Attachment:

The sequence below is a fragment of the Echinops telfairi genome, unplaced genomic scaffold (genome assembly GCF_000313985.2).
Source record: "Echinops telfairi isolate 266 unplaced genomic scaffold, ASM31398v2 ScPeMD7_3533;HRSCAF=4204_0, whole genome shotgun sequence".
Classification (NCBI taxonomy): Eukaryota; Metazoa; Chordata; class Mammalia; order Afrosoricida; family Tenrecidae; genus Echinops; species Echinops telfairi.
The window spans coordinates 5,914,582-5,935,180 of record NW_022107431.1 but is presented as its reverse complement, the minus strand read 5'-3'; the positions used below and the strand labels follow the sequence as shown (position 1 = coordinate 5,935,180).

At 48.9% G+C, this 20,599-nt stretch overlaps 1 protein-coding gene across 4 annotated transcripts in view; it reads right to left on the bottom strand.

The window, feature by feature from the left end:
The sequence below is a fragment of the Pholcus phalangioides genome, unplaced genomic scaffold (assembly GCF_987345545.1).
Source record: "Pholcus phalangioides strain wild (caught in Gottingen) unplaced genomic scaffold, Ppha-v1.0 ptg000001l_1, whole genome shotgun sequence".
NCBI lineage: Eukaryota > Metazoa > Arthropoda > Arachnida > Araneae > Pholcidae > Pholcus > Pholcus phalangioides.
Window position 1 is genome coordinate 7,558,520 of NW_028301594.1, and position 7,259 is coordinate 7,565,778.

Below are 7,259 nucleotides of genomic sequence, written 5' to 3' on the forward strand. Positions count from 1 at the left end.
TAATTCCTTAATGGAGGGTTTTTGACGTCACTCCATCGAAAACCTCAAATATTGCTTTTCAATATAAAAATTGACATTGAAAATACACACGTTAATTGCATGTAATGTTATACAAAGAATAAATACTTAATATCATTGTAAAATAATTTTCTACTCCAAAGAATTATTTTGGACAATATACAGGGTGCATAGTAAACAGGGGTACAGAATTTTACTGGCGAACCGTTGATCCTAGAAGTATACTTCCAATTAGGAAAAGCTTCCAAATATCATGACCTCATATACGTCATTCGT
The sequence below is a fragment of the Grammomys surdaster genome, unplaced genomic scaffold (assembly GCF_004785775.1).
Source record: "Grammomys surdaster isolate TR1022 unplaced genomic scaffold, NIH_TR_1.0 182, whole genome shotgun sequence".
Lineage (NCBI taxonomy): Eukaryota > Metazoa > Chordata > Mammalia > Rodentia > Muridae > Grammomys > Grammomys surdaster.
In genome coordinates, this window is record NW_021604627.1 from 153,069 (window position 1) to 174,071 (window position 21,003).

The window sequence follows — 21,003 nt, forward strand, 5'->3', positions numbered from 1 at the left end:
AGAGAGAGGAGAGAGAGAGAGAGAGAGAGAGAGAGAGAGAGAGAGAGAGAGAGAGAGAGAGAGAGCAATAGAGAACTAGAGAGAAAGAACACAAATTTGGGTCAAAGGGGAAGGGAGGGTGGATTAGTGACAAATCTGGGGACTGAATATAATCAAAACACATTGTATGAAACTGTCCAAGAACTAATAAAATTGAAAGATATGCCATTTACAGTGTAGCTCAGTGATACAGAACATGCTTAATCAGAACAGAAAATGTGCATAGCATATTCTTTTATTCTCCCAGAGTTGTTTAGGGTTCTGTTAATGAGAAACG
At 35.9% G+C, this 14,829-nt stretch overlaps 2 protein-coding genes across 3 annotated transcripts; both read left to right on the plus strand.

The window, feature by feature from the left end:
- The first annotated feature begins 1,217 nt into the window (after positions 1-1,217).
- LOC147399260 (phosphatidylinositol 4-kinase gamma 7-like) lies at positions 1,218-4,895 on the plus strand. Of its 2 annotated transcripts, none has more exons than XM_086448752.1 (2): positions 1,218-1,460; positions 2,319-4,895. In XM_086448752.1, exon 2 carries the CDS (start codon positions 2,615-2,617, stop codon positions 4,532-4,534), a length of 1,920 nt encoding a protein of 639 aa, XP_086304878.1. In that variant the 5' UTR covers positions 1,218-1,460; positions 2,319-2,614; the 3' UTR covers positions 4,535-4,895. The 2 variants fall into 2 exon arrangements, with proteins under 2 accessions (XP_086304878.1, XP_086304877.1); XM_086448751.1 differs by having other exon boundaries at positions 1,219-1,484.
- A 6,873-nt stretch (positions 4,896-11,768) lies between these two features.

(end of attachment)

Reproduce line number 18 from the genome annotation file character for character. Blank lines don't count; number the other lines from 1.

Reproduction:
AGAGAGAGGAGAGAGAGAGAGAGAGAGAGAGAGAGAGAGAGAGAGAGAGAGAGAGAGAGAGAGAGCAATAGAGAACTAGAGAGAAAGAACACAAATTTGGGTCAAAGGGGAAGGGAGGGTGGATTAGTGACAAATCTGGGGACTGAATATAATCAAAACACATTGTATGAAACTGTCCAAGAACTAATAAAATTGAAAGATATGCCATTTACAGTGTAGCTCAGTGATACAGAACATGCTTAATCAGAACAGAAAATGTGCATAGCATATTCTTTTATTCTCCCAGAGTTGTTTAGGGTTCTGTTAATGAGAAACG